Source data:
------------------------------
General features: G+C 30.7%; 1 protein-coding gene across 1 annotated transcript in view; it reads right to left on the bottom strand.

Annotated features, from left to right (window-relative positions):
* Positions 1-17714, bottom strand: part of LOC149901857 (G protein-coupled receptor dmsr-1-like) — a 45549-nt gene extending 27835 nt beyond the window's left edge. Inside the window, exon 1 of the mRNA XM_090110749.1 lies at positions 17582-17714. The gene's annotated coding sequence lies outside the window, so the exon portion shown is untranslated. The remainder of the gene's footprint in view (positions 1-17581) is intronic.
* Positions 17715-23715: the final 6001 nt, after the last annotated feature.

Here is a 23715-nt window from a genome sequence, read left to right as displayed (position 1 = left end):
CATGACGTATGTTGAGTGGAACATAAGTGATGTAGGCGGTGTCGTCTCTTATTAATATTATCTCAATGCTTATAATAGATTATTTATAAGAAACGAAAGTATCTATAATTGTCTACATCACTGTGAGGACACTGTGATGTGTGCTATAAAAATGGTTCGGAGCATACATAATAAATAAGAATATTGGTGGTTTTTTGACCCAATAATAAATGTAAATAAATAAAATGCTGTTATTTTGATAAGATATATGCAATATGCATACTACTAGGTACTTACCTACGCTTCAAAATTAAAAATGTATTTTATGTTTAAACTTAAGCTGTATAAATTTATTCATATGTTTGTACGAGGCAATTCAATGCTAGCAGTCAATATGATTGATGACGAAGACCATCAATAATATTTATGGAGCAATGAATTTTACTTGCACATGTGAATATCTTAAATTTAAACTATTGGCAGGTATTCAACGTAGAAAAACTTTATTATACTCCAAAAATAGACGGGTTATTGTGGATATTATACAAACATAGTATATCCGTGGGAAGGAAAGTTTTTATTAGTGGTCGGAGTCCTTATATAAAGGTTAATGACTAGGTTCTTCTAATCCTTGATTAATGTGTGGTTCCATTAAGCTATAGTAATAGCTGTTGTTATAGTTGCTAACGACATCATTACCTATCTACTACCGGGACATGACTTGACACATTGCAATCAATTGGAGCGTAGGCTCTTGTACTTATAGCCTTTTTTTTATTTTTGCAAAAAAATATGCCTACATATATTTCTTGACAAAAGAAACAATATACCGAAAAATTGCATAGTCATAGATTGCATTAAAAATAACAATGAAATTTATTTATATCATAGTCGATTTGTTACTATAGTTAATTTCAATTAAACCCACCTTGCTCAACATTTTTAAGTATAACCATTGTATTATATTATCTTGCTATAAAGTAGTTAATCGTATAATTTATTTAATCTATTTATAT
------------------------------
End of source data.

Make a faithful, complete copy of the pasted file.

General features: G+C 30.7%; 1 protein-coding gene across 1 annotated transcript in view; it reads right to left on the bottom strand.

Annotated features, from left to right (window-relative positions):
* Positions 1-17714, bottom strand: part of LOC149901857 (G protein-coupled receptor dmsr-1-like) — a 45549-nt gene extending 27835 nt beyond the window's left edge. Inside the window, exon 1 of the mRNA XM_090110749.1 lies at positions 17582-17714. The gene's annotated coding sequence lies outside the window, so the exon portion shown is untranslated. The remainder of the gene's footprint in view (positions 1-17581) is intronic.
* Positions 17715-23715: the final 6001 nt, after the last annotated feature.

Here is a 23715-nt window from a genome sequence, read left to right as displayed (position 1 = left end):
CATGACGTATGTTGAGTGGAACATAAGTGATGTAGGCGGTGTCGTCTCTTATTAATATTATCTCAATGCTTATAATAGATTATTTATAAGAAACGAAAGTATCTATAATTGTCTACATCACTGTGAGGACACTGTGATGTGTGCTATAAAAATGGTTCGGAGCATACATAATAAATAAGAATATTGGTGGTTTTTTGACCCAATAATAAATGTAAATAAATAAAATGCTGTTATTTTGATAAGATATATGCAATATGCATACTACTAGGTACTTACCTACGCTTCAAAATTAAAAATGTATTTTATGTTTAAACTTAAGCTGTATAAATTTATTCATATGTTTGTACGAGGCAATTCAATGCTAGCAGTCAATATGATTGATGACGAAGACCATCAATAATATTTATGGAGCAATGAATTTTACTTGCACATGTGAATATCTTAAATTTAAACTATTGGCAGGTATTCAACGTAGAAAAACTTTATTATACTCCAAAAATAGACGGGTTATTGTGGATATTATACAAACATAGTATATCCGTGGGAAGGAAAGTTTTTATTAGTGGTCGGAGTCCTTATATAAAGGTTAATGACTAGGTTCTTCTAATCCTTGATTAATGTGTGGTTCCATTAAGCTATAGTAATAGCTGTTGTTATAGTTGCTAACGACATCATTACCTATCTACTACCGGGACATGACTTGACACATTGCAATCAATTGGAGCGTAGGCTCTTGTACTTATAGCCTTTTTTTTATTTTTGCAAAAAAATATGCCTACATATATTTCTTGACAAAAGAAACAATATACCGAAAAATTGCATAGTCATAGATTGCATTAAAAATAACAATGAAATTTATTTATATCATAGTCGATTTGTTACTATAGTTAATTTCAATTAAACCCACCTTGCTCAACATTTTTAAGTATAACCATTGTATTATATTATCTTGCTATAAAGTAGTTAATCGTATAATTTATTTAATCTATTTATAT